On February 12th of this year, we sent a comprehensive report about buying medication online to the Senate Committee on Health, Education, Labor and Pensions and House Committee on Energy and Commerce. Our purpose was to correct the public record by challenging a flawed report about Internet pharmacies written by the Government Accountability Office (GAO) back in 2013. The GAO’s report essentially parroted the narrative that the pharmaceutical companies, U.S. pharmacies, and FDA want you to hear, which ignores the existence of safe international online pharmacies that help Americans afford safe medication. Due to the incredible importance of this issue, we are publishing a section of our report each week. For the full report, click Online Pharmacies, Personal Drug Importation and the Public Health.
This week you can read a “History of Online Pharmacies.” It’s not a comprehensive history but gives the reader enough background to digest the larger issues contained in the report. When you think about, online pharmacies are really “mail order pharmacies” with websites. Did you know that mail order pharmacy has been around for well over a hundred years?
Tagged with: Canadian pharmacies, CIPA, GAO, Kathleen Sebelius, mail-order pharmacies, Maine, NABP, PBM, pharmacychecker, VIPPS
The Internet has facilitated a major proliferation of mail-order pharmacy operations. Mail-order pharmacies are not new; they have served Americans since the late 1800s. Internet pharmacies, often referred to as “online pharmacies,” can be defined as websites that market and sell prescription medication over the Internet that is dispensed by mail-order. When they began operating in the mid to late 1990s, online pharmacies quickly became a subject of concern for federal regulators and Congress due to dangerous and illicit practices. The NABP created the Verified Internet Pharmacy Practice Sites (VIPPS) in 1999, a voluntary program open to domestic pharmacies to help consumers identify safe online pharmacies.
Drugstore.com, which launched its website in 1999, was considered a first-mover in the industry and an example of a safe online pharmacy without a bricks-and-mortar presence. It required a valid prescription and dispensed medication from a licensed pharmacy. By the beginning of the last decade, most major chain pharmacies were doing business online by taking new and refill prescription orders, and mailing them across the country. Drugstore.com and most but not all online pharmacies associated with major chain pharmacies and Pharmacy Benefit Management (PBM) companies became VIPPS-approved by 2003.
Around 2000, Canadian pharmacies began online marketing to reach American consumers, which provided Americans with access to low-priced drugs. Previously, personal drug importation from Canada was relegated to those living on border-states. This issue also gained public attention through media coverage of bus trips, which brought seniors up to Canada to buy medication and were sometimes sponsored by U.S. politicians supportive of reforming drug importation laws. Canadian pharmacies later began partnering with licensed pharmacies in other countries, such as Australia, New Zealand, and the UK, and later India and Turkey, as well as those in free trade zones. They did so in part to evade supply restrictions imposed by pharmaceutical companies against Canadian pharmacies, but also to take advantage of even lower drug prices found elsewhere and to increase profits.
In 2002, PharmacyChecker.com began operations to verify both U.S. and foreign online pharmacies – as well as to compare drug prices for consumers seeking the lowest prices for their medications. CIPA was founded that same year. CIPA’s vice president testified at a congressional hearing in 2003 entitled: “International Prescription Drug Parity: Are Americans Being Protected or Gouged?” In 2004, the FDA recognized PharmacyChecker.com’s efforts to help consumers find the lowest prices and directed people to www.pharmacychecker.com as part of media relations efforts to show that U.S. generic drug prices are lower in the U.S. than in Canada.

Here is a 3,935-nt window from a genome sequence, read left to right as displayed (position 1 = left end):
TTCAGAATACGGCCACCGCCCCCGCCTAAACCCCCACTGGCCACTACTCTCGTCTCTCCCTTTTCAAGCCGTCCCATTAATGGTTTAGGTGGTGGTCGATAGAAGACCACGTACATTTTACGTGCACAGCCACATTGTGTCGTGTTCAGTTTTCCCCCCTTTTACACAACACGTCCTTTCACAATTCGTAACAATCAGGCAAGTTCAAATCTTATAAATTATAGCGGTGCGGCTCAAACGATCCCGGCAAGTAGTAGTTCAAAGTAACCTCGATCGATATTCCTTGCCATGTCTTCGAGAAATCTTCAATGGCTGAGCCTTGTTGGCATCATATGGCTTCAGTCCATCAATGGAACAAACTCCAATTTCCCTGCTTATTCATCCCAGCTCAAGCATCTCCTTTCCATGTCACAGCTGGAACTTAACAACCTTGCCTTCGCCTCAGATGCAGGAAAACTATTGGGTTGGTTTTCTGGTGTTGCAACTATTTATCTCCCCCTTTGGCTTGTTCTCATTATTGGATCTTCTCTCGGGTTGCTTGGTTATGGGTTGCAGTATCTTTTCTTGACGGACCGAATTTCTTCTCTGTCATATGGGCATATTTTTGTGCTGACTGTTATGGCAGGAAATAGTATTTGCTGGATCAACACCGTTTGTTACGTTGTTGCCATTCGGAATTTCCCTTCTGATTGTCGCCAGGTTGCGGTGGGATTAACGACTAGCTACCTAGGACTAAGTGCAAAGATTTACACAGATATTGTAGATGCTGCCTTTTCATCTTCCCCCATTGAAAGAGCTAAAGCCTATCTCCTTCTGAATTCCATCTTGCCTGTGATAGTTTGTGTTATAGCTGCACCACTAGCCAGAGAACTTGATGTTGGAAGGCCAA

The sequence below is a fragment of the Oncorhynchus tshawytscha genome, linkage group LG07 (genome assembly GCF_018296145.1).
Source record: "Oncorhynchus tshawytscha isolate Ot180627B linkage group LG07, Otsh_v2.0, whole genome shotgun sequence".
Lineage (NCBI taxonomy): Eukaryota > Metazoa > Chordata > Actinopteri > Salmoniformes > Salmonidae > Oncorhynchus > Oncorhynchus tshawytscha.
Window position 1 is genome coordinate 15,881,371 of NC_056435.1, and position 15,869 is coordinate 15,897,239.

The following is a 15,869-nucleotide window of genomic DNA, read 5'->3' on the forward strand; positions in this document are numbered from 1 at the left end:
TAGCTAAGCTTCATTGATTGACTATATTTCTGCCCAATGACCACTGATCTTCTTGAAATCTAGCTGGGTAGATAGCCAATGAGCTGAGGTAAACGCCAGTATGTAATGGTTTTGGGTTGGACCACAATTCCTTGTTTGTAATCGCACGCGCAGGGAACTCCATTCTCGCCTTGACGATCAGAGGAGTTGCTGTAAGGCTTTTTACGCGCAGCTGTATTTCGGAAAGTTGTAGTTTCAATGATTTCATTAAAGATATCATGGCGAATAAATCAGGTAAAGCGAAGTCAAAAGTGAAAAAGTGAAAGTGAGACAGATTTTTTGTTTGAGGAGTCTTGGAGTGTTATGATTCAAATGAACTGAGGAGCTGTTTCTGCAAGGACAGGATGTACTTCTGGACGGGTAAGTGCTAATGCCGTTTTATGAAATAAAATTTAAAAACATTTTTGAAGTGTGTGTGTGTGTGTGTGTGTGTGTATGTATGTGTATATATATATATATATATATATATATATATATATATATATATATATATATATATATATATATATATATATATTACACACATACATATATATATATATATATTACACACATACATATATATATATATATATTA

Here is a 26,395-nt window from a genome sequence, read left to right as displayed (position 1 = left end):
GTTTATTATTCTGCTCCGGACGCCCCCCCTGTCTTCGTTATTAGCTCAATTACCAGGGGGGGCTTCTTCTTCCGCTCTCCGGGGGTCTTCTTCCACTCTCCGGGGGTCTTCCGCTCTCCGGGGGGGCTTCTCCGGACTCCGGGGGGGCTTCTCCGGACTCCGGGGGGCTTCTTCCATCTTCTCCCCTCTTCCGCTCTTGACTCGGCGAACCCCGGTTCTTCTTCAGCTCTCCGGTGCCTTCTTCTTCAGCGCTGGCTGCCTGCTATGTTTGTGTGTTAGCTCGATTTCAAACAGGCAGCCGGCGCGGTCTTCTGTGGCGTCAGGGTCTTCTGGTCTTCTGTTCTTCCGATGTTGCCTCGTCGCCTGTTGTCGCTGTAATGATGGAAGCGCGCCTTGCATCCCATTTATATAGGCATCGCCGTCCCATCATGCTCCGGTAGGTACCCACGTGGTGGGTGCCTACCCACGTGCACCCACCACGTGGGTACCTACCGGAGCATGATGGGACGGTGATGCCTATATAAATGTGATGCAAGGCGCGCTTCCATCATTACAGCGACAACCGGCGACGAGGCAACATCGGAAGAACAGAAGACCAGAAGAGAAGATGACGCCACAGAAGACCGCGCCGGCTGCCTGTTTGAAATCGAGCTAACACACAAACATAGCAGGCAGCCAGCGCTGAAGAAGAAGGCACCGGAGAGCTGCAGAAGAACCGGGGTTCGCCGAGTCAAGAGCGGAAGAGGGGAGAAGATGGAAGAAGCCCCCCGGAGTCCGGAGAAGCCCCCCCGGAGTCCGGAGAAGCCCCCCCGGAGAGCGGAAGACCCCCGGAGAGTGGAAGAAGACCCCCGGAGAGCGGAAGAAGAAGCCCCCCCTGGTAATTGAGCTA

While the Internet has enabled millions of Americans to find safe and lower cost medication from outside the U.S., it has also created a public health minefield where dangerous websites posing as safe pharmacies, U.S. and foreign, are accessed every day. Such websites sell fake, adulterated and/or low quality medication, or genuine and safe prescription drugs but without requiring a prescription. These rogue online pharmacies are a serious threat to patient safety and have caused sickness and death.
While too many Americans today have online access to and buy from rogue foreign pharmacies, many are benefiting from safe foreign pharmacies. Americans, including elected officials and public health regulators, know that low-priced and safe prescription medication can be found online internationally. For instance, former Health and Human Services Secretary Kathleen Sebelius adopted a personal drug importation program when she was Governor of Kansas that allowed consumers to find international pharmacies over the Internet. The State of Maine recently updated its pharmacy licensure requirements to permit sales from pharmacies that are licensed in Australia, Canada, New Zealand and the United Kingdom, in effect abolishing state restrictions on personal drug imports from those countries.
Unfortunately, a Maine state law that was created to help people access lower cost medication from licensed pharmacies in Australia, Canada, New Zealand and the United Kingdom, was invalidated yesterday in a decision by federal court Judge Nancy Torresen. Basically the judge, invoking a legal doctrine called “preemption,” concluded that federal law beats state law when it comes to foreign commerce, and since federal law technically bans personal drug importation under most circumstances, Maine’s law is trumped. I’ll return at the end to deal with a little legalese fun (but not too much!).